May 12--NEW LONDON -- Pharmacist/owner Joseph Thibeault wants his new Quality Care Drug to be the kind of place like the bar in the 1980s sitcom "Cheers."
"We will know customers' names. We will be part of the neighborhood," said Thibeault, who has been a pharmacist almost 30 years and opened the independent pharmacy at 467 Ocean Ave., in a portion of the old Falvey's auto dealership, this month.
It's the fourth Quality Care Drug for Thibeault and his partner, Greg McKenna, who looked for a residential area to locate their latest pharmacy. Their other locations are in Higganum, Centerbrook and Portland.
"We just thought the area was conducive for an independent pharmacy," said Thibeault. "It's a neighborhood, and I feel we are part of the neighborhood. People can walk by, they can stop in."
Last week, Thibeault, his wife, Lee Ann, and a pharmacy technician were busy stocking the store and greeting people who came in to welcome them to the neighborhood. Monday was a soft opening, with a ribbon-cutting set for May 27 and the grand opening May 31.
The couple emphasized that their niche is personal attention and customer service.
"As the manager/owner, I'll be here a lot of the time," said Thibeault, who has hired one other pharmacist and two technicians for a total staff of four.
An independent pharmacy is not affiliated with a chain store but can offer the same pricing and accepts all the same insurance plans and co-pays, said Thibeault.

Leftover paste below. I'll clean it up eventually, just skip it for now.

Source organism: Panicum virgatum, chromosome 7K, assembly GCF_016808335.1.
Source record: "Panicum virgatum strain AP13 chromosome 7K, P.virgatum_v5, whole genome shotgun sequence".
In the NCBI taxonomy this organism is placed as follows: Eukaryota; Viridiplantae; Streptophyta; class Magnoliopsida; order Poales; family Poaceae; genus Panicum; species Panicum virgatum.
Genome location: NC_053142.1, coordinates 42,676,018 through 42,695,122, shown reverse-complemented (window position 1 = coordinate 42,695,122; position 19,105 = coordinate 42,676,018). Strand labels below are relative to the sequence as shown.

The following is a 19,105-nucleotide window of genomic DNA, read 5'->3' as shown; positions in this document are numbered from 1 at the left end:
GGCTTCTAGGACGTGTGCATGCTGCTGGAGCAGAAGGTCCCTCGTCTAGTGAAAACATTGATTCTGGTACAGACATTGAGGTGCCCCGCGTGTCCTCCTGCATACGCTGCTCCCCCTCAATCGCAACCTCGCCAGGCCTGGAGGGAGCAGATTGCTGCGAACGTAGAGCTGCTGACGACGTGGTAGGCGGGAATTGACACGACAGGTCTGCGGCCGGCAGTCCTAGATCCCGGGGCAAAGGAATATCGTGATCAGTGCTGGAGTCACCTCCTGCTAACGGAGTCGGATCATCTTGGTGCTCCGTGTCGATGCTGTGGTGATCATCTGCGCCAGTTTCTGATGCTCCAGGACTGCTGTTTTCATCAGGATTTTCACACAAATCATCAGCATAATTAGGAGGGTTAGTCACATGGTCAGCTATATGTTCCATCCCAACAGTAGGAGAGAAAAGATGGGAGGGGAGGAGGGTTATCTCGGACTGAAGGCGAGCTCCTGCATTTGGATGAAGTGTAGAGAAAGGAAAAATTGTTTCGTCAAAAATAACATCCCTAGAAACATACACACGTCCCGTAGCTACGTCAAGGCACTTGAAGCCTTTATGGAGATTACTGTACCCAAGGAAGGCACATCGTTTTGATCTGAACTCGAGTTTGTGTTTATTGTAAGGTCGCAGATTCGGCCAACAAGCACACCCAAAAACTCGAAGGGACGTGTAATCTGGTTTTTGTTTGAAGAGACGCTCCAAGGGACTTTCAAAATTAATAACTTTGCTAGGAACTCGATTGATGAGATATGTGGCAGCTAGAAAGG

Transferring prescriptions will be easy and there will be free, local delivery seven days a week, he said.
Last weekend, Thibeault and his staff went door-to-door through a wide swath of the south end of the city, hanging bright yellow paper tags with information about the pharmacy on door knobs, including an offer for a $5Dunkin Donuts gift card to neighbors who returned the tag to Quality Care Drug.
While small, the store, which is newly painted and carpeted, includes a full line of typical drug store products, as well as a small selection of gifts and a large array of greeting cards. There are over-the-counter products, medical supplies, candies and crackers, sunglasses, batteries, and most everything else a customer would find in a larger store, including durable medical equipment, diabetes supplies and incontinence care.
Thibeault, who has worked in other pharmacies, including a chain drug store, said the biggest question customers typically have with an independent pharmacy is whether it will cost more. The answer, he said, is no because insurance companies dictate pricing and co-pays are the same everywhere.
He also touted Quality Care's medication management and specialty packaging, where a patient's drugs for a month are pre-organized in weekly planners, vials or blister packs with easy-to-follow instructions. The pharmacy will also offer prescription compounding of medicines not available commercially, with the exception of sterile compounds.
Last winter, the pharmacy owners sought a special permit to open the 1,570-square-foot store in about a quarter of the 5,900-square-foot former Falvey's dealership. The property is located within a neighborhood business zone, and the permit was granted.
While the pharmacy is a business opportunity for Thibeault, it is also a bonus for the neighborhood, the owner said, because it will provide easy and convenient access to health care products.
He's already met with representatives from nearby physician's offices and Lawrence + Memorial Hospital. And he and his staff have patronized the nearby restaurants and coffee shops.
"We like it here," said Thibeault, who added the business will employ the latest technology and offer old-fashioned service.
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